There is no question that Sunday was a big night for Eagles fans everywhere. But for the digital publishers streaming the game and the brands advertising during it, there’s only one score from the game that really matters: $414 million.
That’s the projected advertising revenue generated during the game’s broadcast on NBC Super Bowl Sunday. Did NBC maximize its revenue? Did brands maximize the value of their creative message? It’s possible that the answer to both questions is TBD.
Sunday’s game represented a crucial opportunity for digital advertising.
It offered a chance for publishers to maximize the value of their connected TV inventory, brands to reach their audience with high impact messages, and consumers to receive relevant advertising. But instead of a triple win, the industry fumbled.
According to Nielsen, although the Big Game had a 7% drop in viewership from last year’s game, averaging 103.4M viewers, Sunday’s game was still the most live-streamed ever. It delivered an audience of 2.02 million viewers per minute across a number of apps, including the NBC Sports app, NBCSports.com, NBC.com En Vivo app, NFL.com NFL Mobile from Verizon, the Yahoo Sports app, and go90.
Yet throughout the event, the 2 million fans streaming the game often found themselves staring at a static screen during many commercial breaks.
Admittedly, there are some structural challenges with delivering dynamic ad insertion in a live-stream environment, but the bigger picture is clear. A blank slate on anyone’s screen during the Super Bowl is the equivalent of a lost fumble in the red zone with the game on the line.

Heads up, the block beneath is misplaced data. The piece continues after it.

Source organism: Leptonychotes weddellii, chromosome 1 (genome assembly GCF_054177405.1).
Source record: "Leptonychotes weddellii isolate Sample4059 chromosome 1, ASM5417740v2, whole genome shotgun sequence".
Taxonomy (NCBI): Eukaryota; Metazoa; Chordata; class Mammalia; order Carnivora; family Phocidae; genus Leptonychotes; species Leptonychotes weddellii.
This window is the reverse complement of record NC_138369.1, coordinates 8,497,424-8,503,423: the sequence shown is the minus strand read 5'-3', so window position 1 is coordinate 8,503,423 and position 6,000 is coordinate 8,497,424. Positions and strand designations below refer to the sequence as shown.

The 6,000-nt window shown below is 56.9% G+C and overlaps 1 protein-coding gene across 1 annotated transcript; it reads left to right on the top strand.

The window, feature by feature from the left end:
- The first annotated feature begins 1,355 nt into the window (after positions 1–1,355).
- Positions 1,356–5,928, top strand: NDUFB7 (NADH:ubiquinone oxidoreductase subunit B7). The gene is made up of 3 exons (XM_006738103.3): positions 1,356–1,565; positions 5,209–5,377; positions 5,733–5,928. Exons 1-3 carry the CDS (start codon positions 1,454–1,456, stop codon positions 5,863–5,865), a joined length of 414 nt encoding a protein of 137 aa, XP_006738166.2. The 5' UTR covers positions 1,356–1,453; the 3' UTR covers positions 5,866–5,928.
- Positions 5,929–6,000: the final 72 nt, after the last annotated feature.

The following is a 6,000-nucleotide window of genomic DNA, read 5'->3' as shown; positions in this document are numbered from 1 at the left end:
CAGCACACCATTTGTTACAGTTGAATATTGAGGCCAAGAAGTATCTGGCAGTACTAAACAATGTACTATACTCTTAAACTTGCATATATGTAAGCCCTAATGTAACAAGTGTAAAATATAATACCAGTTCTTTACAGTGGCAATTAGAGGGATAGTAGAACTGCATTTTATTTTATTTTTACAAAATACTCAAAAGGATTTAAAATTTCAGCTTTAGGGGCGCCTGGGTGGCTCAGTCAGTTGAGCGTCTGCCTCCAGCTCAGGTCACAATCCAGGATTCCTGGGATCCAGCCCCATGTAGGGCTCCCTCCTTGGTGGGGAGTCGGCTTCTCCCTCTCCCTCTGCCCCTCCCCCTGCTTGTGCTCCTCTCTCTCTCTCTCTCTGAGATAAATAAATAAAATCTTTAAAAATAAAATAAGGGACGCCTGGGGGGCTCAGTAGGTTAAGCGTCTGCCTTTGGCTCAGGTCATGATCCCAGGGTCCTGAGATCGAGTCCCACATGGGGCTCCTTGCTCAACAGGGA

The Trade Desk’s internal viewing team crunched the numbers, and of the roughly 30 commercial breaks scattered throughout the game, nine of those breaks included unfilled commercial slots. In other words, nearly 30% of ad slots missed out -- brands missed out on 2 million viewers and NBC missed out on advertising revenue. There was even a commercial break around 9:20p.m. ET that ran no ads at all in New York City.
So, what happened?
As one of the most anticipated and expensive advertising events of the year, it’s surprising that publishers and advertisers allowed this massive opportunity to engage a valuable and growing audience pass them by. Sure, connected television still represents a growing portion of the population, but it’s growing fast. And the opportunity to capitalize on that audience is here and now.
The fact that almost one-third of ads on streaming apps went unfilled during the Big Game represents a perfect opportunity to revisit the long-standing selling methods of TV selling, or specifically, the Upfronts.
While the Upfronts have been extremely effective in selling traditional TV inventory over the last several decades, Connected TV is a new and unique opportunity for publishers to monetize their digital content. It’s one that can only be leveraged through the real-time technology of programmatic advertising.
As evidenced by the lower ratings score for this year’s game, media consumption is continuing to fragment between traditional and digital television viewing options. It’s no longer guaranteed that you’ll reach a specific and engaged audience at precisely the time of the broadcast
People are deciding, sometimes at a moment’s notice, whether to stream the game at home, watch on cable at a bar, or just check it on their phones.
Enter programmatic advertising. Programmatic technology changes the game for advertising on digitally-streamed content – emphasizing specific targeting with audience insights instead of demographics, providing an auction to deliver the best price on scarce inventory, and granular audience data to use across your other digital channels.
The publisher gets the most out of their ad real-estate, the brand engages their specific target audience, and the consumer gets more relevant advertising.